Offices of Diversity, Equity and Inclusion and Institutional Research announce new hires and initiatives

Vice President for Diversity, Equity, Inclusion (DEI) and Institutional Research (IR) Eric Mayes has announced a series of changes that are going into effect during Fall Term and that will go into effect in the future, according to an email sent to the Lawrence community on Wednesday, Oct. 12. The changes include staffing changes, the launching of the LU Community Conversations Series, a campus climate survey and the introduction of the Peer Educators Program.  

Lawrence’s staffing changes include the hiring of Catherine Lockhart as Administrative Coordinator for the Offices of DEI and IR and Haley Perkins as Institutional Research Fellow while Professor of Gender Studies Helen Boyd Kramer has taken on the role of Affinity Group Coordinator. Additionally, Title IX Coordinator Allison Vetter has announced her departure from Lawrence, and Senior Diversity, Equity and Inclusion Fellow for Title IX Malika Chatterji will serve as Interim Title IX Coordinator until Vetter’s replacement is found.  

Vetter commented that she is leaving for personal reasons unrelated to Lawrence.  

Kramer said that her position was created to address the fact that a lot of diversity programming at Lawrence existed without institutional support. As Affinity Coordinator, they work with student-run diversity organizations, Employee Resource Groups (ERGs) and alumni. The ERGs are groups that exist to support faculty and staff from marginalized backgrounds at Lawrence.   

“The more we do things, the more people realize what’s missing too,” Kramer said. “The ERGs are an important part of that.”  

Kramer added that before their hiring, much of the work of the ERGs was done on a volunteer basis. Going forward, she hopes that the Department of Human Resources (HR) will play a part in this work.  

Lawrence’s Community Conversations Series is being launched this year in order to bring the Lawrence community together to learn about and work to solve the issues facing the community and the nation. The theme of this year’s talks will be “Race, Racism and Justice” and the talks are open to the public.   

The series began on Wednesday, Oct. 12, with a talk from Assistant Professor of Women’s, Gender and Sexuality Studies Chris Barcelos from the University of Massachusetts Boston titled “What Do Abortion Bans and Transphobia Have to Do with White Supremacy? Everything.” The talk was hosted in collaboration with the Ethnic Studies Department and the Wellness Center.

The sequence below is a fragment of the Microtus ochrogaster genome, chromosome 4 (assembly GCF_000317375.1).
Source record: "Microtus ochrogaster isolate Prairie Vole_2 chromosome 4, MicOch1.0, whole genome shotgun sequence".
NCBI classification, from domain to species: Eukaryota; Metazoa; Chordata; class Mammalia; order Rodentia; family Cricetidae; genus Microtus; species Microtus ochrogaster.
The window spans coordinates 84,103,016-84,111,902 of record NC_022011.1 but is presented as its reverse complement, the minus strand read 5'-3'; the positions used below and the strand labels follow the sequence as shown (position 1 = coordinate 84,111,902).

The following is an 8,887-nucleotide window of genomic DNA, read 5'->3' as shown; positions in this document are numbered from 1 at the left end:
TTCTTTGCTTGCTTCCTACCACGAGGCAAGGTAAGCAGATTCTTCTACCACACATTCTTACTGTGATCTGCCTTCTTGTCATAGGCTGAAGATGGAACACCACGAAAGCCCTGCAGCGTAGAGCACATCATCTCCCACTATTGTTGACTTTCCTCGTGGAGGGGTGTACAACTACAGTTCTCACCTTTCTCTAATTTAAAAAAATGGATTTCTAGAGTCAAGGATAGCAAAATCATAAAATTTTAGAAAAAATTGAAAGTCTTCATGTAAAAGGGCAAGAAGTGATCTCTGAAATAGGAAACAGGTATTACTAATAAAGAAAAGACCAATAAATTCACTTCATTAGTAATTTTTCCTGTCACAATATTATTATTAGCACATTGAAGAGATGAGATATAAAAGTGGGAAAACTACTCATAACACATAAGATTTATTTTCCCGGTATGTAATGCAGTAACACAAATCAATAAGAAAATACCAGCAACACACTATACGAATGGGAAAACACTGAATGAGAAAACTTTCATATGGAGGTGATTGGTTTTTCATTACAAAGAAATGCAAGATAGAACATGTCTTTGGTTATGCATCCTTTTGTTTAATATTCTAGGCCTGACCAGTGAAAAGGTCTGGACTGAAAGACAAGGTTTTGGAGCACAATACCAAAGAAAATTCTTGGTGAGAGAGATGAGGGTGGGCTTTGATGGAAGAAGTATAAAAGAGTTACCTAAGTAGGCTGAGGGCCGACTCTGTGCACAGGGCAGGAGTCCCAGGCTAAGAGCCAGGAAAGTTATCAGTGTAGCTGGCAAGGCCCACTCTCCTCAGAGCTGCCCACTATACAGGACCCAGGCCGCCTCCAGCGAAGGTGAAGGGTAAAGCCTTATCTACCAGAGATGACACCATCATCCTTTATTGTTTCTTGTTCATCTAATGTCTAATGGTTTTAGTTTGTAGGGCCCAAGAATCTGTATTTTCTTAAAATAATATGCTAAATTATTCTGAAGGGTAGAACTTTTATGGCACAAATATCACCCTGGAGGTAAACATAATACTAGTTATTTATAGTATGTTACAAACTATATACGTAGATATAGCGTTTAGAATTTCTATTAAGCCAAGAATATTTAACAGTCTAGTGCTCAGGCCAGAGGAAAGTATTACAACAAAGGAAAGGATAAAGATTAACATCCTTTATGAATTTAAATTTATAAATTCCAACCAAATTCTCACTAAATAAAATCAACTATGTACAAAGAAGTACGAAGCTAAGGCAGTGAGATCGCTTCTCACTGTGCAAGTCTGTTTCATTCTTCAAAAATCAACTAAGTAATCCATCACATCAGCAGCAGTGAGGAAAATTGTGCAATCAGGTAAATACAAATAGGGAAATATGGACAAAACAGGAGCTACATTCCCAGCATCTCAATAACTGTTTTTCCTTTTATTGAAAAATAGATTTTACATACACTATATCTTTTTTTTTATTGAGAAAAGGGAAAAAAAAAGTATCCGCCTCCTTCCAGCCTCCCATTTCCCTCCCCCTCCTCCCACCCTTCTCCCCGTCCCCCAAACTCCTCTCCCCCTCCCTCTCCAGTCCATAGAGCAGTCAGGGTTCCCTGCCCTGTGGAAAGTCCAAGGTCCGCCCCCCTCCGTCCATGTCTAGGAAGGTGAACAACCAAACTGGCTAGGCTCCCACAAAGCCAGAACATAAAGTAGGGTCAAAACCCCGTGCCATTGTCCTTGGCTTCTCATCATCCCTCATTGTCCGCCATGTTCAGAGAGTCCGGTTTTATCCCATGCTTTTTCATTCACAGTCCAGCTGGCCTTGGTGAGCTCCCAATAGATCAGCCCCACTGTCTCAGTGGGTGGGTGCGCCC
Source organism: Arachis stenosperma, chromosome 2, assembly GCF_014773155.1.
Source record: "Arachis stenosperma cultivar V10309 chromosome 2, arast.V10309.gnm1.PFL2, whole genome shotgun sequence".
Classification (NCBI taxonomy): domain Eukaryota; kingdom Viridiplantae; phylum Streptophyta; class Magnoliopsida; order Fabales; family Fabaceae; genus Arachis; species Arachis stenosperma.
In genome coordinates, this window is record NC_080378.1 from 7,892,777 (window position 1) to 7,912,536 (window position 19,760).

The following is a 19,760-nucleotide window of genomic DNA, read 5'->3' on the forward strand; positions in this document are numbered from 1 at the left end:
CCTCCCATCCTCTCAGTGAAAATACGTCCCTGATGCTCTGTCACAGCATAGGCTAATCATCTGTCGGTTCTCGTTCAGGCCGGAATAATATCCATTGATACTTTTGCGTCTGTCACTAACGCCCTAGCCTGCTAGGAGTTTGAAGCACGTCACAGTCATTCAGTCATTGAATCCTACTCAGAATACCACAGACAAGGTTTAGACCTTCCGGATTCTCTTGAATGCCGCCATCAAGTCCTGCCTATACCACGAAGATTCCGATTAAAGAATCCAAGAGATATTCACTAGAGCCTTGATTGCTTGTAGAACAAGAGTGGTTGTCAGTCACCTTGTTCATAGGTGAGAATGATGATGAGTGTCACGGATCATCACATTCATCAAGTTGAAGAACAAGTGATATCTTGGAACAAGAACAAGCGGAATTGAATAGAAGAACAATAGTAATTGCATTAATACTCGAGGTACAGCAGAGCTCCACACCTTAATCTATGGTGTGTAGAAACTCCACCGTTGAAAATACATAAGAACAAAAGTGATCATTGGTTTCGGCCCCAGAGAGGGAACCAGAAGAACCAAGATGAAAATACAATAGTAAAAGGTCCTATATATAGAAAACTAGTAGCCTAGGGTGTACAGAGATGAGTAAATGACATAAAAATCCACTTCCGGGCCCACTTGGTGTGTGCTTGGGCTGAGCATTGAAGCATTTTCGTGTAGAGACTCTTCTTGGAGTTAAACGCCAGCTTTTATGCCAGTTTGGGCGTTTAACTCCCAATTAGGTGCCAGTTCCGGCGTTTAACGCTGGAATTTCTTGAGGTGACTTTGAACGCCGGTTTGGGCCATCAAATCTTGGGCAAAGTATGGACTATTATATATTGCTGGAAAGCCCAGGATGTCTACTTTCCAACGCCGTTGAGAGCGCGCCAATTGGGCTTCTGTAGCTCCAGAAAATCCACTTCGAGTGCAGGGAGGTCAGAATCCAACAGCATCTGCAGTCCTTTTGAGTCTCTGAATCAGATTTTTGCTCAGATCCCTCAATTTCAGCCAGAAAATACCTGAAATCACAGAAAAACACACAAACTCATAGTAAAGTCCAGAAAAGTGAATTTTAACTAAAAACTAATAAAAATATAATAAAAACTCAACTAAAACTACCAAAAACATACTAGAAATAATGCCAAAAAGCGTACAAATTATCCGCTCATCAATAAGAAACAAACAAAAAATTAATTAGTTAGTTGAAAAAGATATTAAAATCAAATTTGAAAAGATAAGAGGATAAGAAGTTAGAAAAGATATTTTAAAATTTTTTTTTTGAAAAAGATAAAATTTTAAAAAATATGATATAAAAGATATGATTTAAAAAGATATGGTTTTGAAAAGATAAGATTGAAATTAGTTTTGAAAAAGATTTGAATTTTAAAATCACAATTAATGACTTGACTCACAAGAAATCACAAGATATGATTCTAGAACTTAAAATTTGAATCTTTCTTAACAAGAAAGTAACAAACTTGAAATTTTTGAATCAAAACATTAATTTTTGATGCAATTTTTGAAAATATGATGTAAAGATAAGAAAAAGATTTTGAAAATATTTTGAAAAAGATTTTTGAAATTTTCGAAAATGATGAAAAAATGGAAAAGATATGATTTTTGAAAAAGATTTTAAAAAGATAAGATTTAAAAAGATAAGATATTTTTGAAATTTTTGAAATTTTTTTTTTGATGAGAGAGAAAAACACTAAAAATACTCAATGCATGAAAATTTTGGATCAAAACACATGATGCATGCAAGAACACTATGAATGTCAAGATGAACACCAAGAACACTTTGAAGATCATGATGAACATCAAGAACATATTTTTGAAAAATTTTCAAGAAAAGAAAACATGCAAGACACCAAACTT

Lawrence is also running a Campus Climate Survey, which started on Monday, Oct. 24 to measure the sense of belonging on the Lawrence campus. If 300 people complete the survey, the Department of Institutional Research will donate 50 cents per response to the Student Food Pantry in Memorial Hall. If the survey receives more than 600 responses, $1 per response will be donated.  

Mayes added that the donation was intended as an incentive to encourage more community members to complete the survey, but that they plan on donating an amount of money to the food pantry regardless of whether the goal of 300 participants is met.  

Lawrence is also accepting applications for the Peer Educators Program. According to Mayes’s email, the purpose of the program is to provide students with an opportunity to learn about and promote DEI awareness on campus. According to Diversity, Equity and Inclusion Fellow Nora Robinson, those who sign up for the program will be trained on topics including anti-racism and unconscious bias. What is learned in those programs will then be used to develop DEI trainings and workshops for various campus departments and organizations. Robinson added that some of these trainings and workshops will be mandatory while others will be able to be requested.  

Robinson hopes that this program will be able to deepen the Lawrence community’s understanding of DEI while creating a safe space for people from different backgrounds to share their experiences.  

“Creating this space will allow Lawrence students to think critically and reflectively about their beliefs and perspectives while gaining cultural awareness of those surrounding them,” Robinson said.